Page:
On behalf of everyone here at ICNV:  Irvine was lucky to have Ed McNew for as long as we did. Our condolences go out to Ed’s daughter Linda, his family, and all of those who knew and loved him.

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The Deal That Keeps on Giving: The Gateway Preserve

Last year’s agreement among the City, Irvine Company and All American Asphalt has already resulted in the closure of the noxious plant that was making life miserable for thousands of North Irvine residents.

Now that deal, brokered by Vice Mayor Larry Agran with Council support, is on the verge of also putting hundreds of millions of dollars into the City’s coffers.

 
Last year’s deal had All American Asphalt agreeing to sell its North Irvine plant and property to the City. The City would then shut the plant down and use the site and adjacent City-owned parcels to create a 700-acre nature preserve.

The Irvine Company agreed to dedicate to the City a 70-acre parcel at Jeffrey Road and Portola Parkway zoned for residential development, which the City would then sell to developers to cover the cost of purchasing the plant.

 
The cost of the asphalt plant purchase and site cleanup was estimated at $330 million, and the sale of the residential property was estimated to just about cover that.

 
Now, a year later, the bids are in and the Council has accepted Brookfield Residential’s offer of $600-650 million for the land and development rights to what’s been dubbed Gateway Village.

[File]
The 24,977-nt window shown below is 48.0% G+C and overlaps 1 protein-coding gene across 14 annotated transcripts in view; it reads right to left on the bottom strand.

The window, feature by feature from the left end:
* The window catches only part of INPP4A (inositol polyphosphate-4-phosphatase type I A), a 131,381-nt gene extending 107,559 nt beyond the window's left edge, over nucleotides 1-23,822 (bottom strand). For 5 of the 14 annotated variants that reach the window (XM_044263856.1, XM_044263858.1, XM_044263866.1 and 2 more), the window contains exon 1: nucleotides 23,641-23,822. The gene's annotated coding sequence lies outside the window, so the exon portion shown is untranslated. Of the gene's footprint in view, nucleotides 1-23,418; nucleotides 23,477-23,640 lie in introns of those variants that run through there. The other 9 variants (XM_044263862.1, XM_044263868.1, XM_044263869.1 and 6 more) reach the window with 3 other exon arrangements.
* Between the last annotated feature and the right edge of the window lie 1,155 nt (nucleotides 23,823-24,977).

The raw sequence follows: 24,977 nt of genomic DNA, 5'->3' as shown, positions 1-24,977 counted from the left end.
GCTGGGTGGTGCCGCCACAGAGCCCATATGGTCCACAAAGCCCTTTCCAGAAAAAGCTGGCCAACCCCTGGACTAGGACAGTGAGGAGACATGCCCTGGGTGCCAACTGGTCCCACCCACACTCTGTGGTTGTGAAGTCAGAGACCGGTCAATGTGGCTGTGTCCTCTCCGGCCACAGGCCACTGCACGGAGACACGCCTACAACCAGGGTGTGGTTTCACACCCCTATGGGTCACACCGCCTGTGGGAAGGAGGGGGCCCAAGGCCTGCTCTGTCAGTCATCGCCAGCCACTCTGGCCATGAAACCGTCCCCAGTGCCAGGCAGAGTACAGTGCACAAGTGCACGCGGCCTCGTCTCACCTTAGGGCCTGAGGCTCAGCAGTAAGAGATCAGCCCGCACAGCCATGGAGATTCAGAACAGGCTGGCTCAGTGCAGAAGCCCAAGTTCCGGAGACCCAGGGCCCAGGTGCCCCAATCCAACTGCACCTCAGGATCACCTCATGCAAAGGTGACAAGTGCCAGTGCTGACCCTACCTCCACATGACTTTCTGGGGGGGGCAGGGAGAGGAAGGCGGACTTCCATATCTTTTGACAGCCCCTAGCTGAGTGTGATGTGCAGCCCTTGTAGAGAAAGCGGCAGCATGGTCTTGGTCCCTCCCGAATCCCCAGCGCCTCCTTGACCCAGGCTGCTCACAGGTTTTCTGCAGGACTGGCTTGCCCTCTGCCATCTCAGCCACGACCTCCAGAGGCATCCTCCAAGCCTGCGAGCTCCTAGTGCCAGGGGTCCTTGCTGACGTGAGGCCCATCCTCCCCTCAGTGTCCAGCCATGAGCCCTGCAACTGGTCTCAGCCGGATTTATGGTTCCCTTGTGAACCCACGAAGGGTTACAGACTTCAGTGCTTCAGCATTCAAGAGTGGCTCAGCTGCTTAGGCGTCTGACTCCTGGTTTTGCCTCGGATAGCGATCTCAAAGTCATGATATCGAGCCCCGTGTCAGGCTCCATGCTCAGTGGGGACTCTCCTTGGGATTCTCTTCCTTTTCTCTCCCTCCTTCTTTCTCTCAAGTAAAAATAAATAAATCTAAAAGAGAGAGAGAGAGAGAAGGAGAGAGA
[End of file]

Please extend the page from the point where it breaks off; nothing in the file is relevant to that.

To read more, click here.

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City of Irvine Breaks Ground on JOST Bridge

With the recent groundbreaking on the Jeffrey Open Space Trail (JOST) bridge over the I-5 Freeway, the City has embarked on the last step — or last pedal — in the creation of a bicycle and pedestrian trail system linking the Pacific Ocean and the Santa Ana Mountains.

 
When completed, the 1,200-foot JOST bridge will be the longest bridge in the City and will be “a critical step in finishing the Jeffrey Open Space Trail and making the route more accessible to Irvine residents,” said Mayor Farrah Khan.

Senator Dave Min secured $14.5 million in state funding for the project. “Connecting the Jeffrey Open Space Trail from the mountains to the coast will continue to make Orange County a central destination for those who love the outdoors,” he said.

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Councilmembers Kim & Treseder Shut Down City Council Meeting … Again

Yet another Irvine City Council meeting was cut short by the walkout of two Councilmembers opposed to hearing public comments regarding the violence in the Mideast.

This time, however, Councilmembers Tammy Kim and Kathleen Tresder bizarrely walked out to stymie discussion of two measures placed on the Council agenda by Treseder herself.

As has happened twice in the past two months, with Councilmmember Mike Carroll out sick, Mayor Farrah Khan had to adjourn the official Council meeting for lack of a quorum after Councilmembers Kim and Treseder abruptly left the meeting.

Mayor Khan and Vice Mayor Larry Agran, as they have done in the past, stayed on the dais for nearly 90 minutes listening to commenters who had waited all evening to speak, in an informal continuation of the meeting.

 
To read more, click here.